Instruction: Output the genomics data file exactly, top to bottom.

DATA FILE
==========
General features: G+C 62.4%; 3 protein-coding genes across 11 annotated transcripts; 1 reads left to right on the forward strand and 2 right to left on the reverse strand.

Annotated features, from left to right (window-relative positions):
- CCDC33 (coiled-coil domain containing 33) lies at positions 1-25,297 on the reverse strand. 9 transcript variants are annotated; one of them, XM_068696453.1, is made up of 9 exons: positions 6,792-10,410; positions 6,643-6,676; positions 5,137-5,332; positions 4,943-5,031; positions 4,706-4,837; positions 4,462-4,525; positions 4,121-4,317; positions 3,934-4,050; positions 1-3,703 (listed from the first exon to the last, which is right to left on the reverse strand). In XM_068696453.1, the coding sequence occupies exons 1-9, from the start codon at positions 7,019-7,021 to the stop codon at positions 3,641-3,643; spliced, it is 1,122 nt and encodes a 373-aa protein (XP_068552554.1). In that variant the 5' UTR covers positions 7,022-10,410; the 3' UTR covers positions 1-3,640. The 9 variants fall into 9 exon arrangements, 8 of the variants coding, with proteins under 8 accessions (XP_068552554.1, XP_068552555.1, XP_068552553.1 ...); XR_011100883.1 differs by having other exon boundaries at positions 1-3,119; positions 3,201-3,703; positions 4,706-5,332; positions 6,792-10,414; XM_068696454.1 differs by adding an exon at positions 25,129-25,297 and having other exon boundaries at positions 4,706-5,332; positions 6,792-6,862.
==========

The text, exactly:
General features: G+C 62.4%; 3 protein-coding genes across 11 annotated transcripts; 1 reads left to right on the forward strand and 2 right to left on the reverse strand.

Annotated features, from left to right (window-relative positions):
- CCDC33 (coiled-coil domain containing 33) lies at positions 1-25,297 on the reverse strand. 9 transcript variants are annotated; one of them, XM_068696453.1, is made up of 9 exons: positions 6,792-10,410; positions 6,643-6,676; positions 5,137-5,332; positions 4,943-5,031; positions 4,706-4,837; positions 4,462-4,525; positions 4,121-4,317; positions 3,934-4,050; positions 1-3,703 (listed from the first exon to the last, which is right to left on the reverse strand). In XM_068696453.1, the coding sequence occupies exons 1-9, from the start codon at positions 7,019-7,021 to the stop codon at positions 3,641-3,643; spliced, it is 1,122 nt and encodes a 373-aa protein (XP_068552554.1). In that variant the 5' UTR covers positions 7,022-10,410; the 3' UTR covers positions 1-3,640. The 9 variants fall into 9 exon arrangements, 8 of the variants coding, with proteins under 8 accessions (XP_068552554.1, XP_068552555.1, XP_068552553.1 ...); XR_011100883.1 differs by having other exon boundaries at positions 1-3,119; positions 3,201-3,703; positions 4,706-5,332; positions 6,792-10,414; XM_068696454.1 differs by adding an exon at positions 25,129-25,297 and having other exon boundaries at positions 4,706-5,332; positions 6,792-6,862.